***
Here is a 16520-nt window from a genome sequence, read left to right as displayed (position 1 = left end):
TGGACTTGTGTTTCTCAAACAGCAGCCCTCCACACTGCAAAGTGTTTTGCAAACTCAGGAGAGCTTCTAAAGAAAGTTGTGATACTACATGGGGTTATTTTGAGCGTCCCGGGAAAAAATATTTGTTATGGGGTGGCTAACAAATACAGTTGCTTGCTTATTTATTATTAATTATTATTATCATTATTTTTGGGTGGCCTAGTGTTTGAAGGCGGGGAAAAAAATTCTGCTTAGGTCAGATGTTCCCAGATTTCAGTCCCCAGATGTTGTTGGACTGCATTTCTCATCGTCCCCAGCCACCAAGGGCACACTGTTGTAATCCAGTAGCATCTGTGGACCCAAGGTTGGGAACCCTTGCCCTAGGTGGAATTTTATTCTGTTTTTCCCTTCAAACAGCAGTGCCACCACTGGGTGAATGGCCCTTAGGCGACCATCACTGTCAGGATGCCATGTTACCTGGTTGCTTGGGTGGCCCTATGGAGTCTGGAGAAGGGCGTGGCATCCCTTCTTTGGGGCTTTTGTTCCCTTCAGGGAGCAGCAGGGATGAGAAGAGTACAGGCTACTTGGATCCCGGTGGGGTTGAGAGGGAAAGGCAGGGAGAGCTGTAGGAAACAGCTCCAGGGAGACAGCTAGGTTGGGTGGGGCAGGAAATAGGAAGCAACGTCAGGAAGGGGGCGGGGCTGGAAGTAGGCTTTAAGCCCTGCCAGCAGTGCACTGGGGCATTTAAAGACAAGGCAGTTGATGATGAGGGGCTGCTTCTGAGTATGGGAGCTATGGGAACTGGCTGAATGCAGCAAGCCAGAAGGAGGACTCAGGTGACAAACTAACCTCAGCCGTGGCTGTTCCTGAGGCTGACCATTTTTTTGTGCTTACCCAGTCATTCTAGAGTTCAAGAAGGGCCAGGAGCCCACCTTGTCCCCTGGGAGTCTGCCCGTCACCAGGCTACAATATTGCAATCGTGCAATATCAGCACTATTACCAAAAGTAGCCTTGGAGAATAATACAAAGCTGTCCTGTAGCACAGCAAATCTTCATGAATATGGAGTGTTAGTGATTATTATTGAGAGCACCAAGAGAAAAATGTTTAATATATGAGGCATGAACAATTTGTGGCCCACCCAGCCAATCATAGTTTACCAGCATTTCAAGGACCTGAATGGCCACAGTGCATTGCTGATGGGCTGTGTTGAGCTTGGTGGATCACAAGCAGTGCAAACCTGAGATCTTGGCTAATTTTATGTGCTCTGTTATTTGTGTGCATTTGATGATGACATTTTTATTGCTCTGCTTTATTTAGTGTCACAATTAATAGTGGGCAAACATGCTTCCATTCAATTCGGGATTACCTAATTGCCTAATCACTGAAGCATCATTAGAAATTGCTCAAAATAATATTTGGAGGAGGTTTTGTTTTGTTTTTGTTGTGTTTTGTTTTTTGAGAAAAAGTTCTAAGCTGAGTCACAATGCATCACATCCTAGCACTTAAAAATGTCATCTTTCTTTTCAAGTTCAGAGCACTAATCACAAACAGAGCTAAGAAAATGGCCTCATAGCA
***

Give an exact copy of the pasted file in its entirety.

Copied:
Here is a 16520-nt window from a genome sequence, read left to right as displayed (position 1 = left end):
TGGACTTGTGTTTCTCAAACAGCAGCCCTCCACACTGCAAAGTGTTTTGCAAACTCAGGAGAGCTTCTAAAGAAAGTTGTGATACTACATGGGGTTATTTTGAGCGTCCCGGGAAAAAATATTTGTTATGGGGTGGCTAACAAATACAGTTGCTTGCTTATTTATTATTAATTATTATTATCATTATTTTTGGGTGGCCTAGTGTTTGAAGGCGGGGAAAAAAATTCTGCTTAGGTCAGATGTTCCCAGATTTCAGTCCCCAGATGTTGTTGGACTGCATTTCTCATCGTCCCCAGCCACCAAGGGCACACTGTTGTAATCCAGTAGCATCTGTGGACCCAAGGTTGGGAACCCTTGCCCTAGGTGGAATTTTATTCTGTTTTTCCCTTCAAACAGCAGTGCCACCACTGGGTGAATGGCCCTTAGGCGACCATCACTGTCAGGATGCCATGTTACCTGGTTGCTTGGGTGGCCCTATGGAGTCTGGAGAAGGGCGTGGCATCCCTTCTTTGGGGCTTTTGTTCCCTTCAGGGAGCAGCAGGGATGAGAAGAGTACAGGCTACTTGGATCCCGGTGGGGTTGAGAGGGAAAGGCAGGGAGAGCTGTAGGAAACAGCTCCAGGGAGACAGCTAGGTTGGGTGGGGCAGGAAATAGGAAGCAACGTCAGGAAGGGGGCGGGGCTGGAAGTAGGCTTTAAGCCCTGCCAGCAGTGCACTGGGGCATTTAAAGACAAGGCAGTTGATGATGAGGGGCTGCTTCTGAGTATGGGAGCTATGGGAACTGGCTGAATGCAGCAAGCCAGAAGGAGGACTCAGGTGACAAACTAACCTCAGCCGTGGCTGTTCCTGAGGCTGACCATTTTTTTGTGCTTACCCAGTCATTCTAGAGTTCAAGAAGGGCCAGGAGCCCACCTTGTCCCCTGGGAGTCTGCCCGTCACCAGGCTACAATATTGCAATCGTGCAATATCAGCACTATTACCAAAAGTAGCCTTGGAGAATAATACAAAGCTGTCCTGTAGCACAGCAAATCTTCATGAATATGGAGTGTTAGTGATTATTATTGAGAGCACCAAGAGAAAAATGTTTAATATATGAGGCATGAACAATTTGTGGCCCACCCAGCCAATCATAGTTTACCAGCATTTCAAGGACCTGAATGGCCACAGTGCATTGCTGATGGGCTGTGTTGAGCTTGGTGGATCACAAGCAGTGCAAACCTGAGATCTTGGCTAATTTTATGTGCTCTGTTATTTGTGTGCATTTGATGATGACATTTTTATTGCTCTGCTTTATTTAGTGTCACAATTAATAGTGGGCAAACATGCTTCCATTCAATTCGGGATTACCTAATTGCCTAATCACTGAAGCATCATTAGAAATTGCTCAAAATAATATTTGGAGGAGGTTTTGTTTTGTTTTTGTTGTGTTTTGTTTTTTGAGAAAAAGTTCTAAGCTGAGTCACAATGCATCACATCCTAGCACTTAAAAATGTCATCTTTCTTTTCAAGTTCAGAGCACTAATCACAAACAGAGCTAAGAAAATGGCCTCATAGCA